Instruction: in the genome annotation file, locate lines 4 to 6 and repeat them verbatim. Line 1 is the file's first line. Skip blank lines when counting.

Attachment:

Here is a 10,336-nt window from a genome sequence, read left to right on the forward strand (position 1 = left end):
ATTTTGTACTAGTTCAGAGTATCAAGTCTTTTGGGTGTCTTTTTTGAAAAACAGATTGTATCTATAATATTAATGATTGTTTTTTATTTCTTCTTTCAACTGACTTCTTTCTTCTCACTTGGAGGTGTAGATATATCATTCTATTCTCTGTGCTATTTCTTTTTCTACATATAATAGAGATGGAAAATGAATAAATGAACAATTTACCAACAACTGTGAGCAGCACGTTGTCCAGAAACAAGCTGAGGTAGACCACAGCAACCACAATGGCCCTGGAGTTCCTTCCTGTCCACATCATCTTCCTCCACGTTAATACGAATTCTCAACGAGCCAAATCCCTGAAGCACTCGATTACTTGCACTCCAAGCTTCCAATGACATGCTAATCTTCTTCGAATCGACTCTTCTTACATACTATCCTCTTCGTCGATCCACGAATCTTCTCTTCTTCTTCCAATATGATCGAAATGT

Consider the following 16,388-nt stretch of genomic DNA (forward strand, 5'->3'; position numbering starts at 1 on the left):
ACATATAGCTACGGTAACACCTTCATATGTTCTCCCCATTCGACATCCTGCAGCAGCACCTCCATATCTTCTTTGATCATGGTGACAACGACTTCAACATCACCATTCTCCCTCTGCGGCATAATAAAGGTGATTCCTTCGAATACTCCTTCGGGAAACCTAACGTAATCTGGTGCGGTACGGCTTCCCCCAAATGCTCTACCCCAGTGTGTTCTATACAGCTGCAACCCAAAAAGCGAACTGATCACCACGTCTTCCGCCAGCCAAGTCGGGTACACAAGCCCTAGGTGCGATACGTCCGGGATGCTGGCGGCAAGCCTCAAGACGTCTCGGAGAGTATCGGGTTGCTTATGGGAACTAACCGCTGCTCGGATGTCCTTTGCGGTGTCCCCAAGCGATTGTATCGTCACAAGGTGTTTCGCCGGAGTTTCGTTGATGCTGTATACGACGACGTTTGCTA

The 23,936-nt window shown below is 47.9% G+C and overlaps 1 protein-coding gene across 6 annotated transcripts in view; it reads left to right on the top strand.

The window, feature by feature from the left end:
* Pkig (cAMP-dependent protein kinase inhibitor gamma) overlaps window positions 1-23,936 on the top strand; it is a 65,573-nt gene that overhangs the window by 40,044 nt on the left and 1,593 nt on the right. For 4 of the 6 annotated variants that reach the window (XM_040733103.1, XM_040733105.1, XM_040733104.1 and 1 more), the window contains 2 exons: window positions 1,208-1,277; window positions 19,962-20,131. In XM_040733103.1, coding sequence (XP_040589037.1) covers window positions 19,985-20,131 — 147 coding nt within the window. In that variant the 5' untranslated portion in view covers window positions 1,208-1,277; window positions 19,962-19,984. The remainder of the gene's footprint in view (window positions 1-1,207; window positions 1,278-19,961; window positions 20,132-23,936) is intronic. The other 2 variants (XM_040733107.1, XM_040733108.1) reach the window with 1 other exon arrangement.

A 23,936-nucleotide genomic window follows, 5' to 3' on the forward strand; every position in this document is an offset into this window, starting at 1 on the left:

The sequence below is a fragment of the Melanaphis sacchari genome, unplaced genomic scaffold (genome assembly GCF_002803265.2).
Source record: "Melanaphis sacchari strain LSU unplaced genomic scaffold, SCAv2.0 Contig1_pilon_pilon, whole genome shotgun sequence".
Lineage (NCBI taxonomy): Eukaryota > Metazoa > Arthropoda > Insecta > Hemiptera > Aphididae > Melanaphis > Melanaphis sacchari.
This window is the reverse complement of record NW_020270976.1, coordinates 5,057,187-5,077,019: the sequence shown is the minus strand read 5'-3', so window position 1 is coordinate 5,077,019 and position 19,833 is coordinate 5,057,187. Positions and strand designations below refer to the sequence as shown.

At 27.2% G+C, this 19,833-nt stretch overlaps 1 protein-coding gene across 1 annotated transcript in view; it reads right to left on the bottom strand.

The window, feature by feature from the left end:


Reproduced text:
ACATATAGCTACGGTAACACCTTCATATGTTCTCCCCATTCGACATCCTGCAGCAGCACCTCCATATCTTCTTTGATCATGGTGACAACGACTTCAACATCACCATTCTCCCTCTGCGGCATAATAAAGGTGATTCCTTCGAATACTCCTTCGGGAAACCTAACGTAATCTGGTGCGGTACGGCTTCCCCCAAATGCTCTACCCCAGTGTGTTCTATACAGCTGCAACCCAAAAAGCGAACTGATCACCACGTCTTCCGCCAGCCAAGTCGGGTACACAAGCCCTAGGTGCGATACGTCCGGGATGCTGGCGGCAAGCCTCAAGACGTCTCGGAGAGTATCGGGTTGCTTATGGGAACTAACCGCTGCTCGGATGTCCTTTGCGGTGTCCCCAAGCGATTGTATCGTCACAAGGTGTTTCGCCGGAGTTTCGTTGATGCTGTATACGACGACGTTTGCTA

The 23,936-nt window shown below is 47.9% G+C and overlaps 1 protein-coding gene across 6 annotated transcripts in view; it reads left to right on the top strand.

The window, feature by feature from the left end: